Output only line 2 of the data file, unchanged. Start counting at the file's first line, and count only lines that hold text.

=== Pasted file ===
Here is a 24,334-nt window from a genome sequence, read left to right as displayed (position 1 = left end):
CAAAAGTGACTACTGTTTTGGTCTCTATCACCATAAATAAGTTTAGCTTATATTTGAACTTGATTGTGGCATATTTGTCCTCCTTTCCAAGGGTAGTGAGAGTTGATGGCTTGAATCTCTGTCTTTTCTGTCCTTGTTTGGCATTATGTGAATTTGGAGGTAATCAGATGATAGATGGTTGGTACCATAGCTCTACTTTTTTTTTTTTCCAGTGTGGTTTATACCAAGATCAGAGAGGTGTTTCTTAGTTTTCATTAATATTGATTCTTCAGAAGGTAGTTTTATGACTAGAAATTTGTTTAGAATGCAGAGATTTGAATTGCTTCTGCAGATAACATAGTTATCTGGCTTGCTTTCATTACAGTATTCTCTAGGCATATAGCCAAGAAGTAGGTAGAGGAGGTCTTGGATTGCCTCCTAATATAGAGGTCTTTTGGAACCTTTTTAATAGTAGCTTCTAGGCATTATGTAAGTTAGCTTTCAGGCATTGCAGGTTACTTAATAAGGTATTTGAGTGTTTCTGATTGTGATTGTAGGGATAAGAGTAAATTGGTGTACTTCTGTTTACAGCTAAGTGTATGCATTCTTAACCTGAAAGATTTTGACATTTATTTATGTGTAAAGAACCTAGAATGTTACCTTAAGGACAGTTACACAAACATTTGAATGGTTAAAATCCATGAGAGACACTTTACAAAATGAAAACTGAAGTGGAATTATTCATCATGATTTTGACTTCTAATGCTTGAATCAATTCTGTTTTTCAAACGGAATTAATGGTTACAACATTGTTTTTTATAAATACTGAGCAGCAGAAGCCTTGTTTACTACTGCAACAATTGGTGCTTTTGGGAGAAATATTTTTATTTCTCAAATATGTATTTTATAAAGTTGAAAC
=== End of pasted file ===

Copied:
CAAAAGTGACTACTGTTTTGGTCTCTATCACCATAAATAAGTTTAGCTTATATTTGAACTTGATTGTGGCATATTTGTCCTCCTTTCCAAGGGTAGTGAGAGTTGATGGCTTGAATCTCTGTCTTTTCTGTCCTTGTTTGGCATTATGTGAATTTGGAGGTAATCAGATGATAGATGGTTGGTACCATAGCTCTACTTTTTTTTTTTTCCAGTGTGGTTTATACCAAGATCAGAGAGGTGTTTCTTAGTTTTCATTAATATTGATTCTTCAGAAGGTAGTTTTATGACTAGAAATTTGTTTAGAATGCAGAGATTTGAATTGCTTCTGCAGATAACATAGTTATCTGGCTTGCTTTCATTACAGTATTCTCTAGGCATATAGCCAAGAAGTAGGTAGAGGAGGTCTTGGATTGCCTCCTAATATAGAGGTCTTTTGGAACCTTTTTAATAGTAGCTTCTAGGCATTATGTAAGTTAGCTTTCAGGCATTGCAGGTTACTTAATAAGGTATTTGAGTGTTTCTGATTGTGATTGTAGGGATAAGAGTAAATTGGTGTACTTCTGTTTACAGCTAAGTGTATGCATTCTTAACCTGAAAGATTTTGACATTTATTTATGTGTAAAGAACCTAGAATGTTACCTTAAGGACAGTTACACAAACATTTGAATGGTTAAAATCCATGAGAGACACTTTACAAAATGAAAACTGAAGTGGAATTATTCATCATGATTTTGACTTCTAATGCTTGAATCAATTCTGTTTTTCAAACGGAATTAATGGTTACAACATTGTTTTTTATAAATACTGAGCAGCAGAAGCCTTGTTTACTACTGCAACAATTGGTGCTTTTGGGAGAAATATTTTTATTTCTCAAATATGTATTTTATAAAGTTGAAAC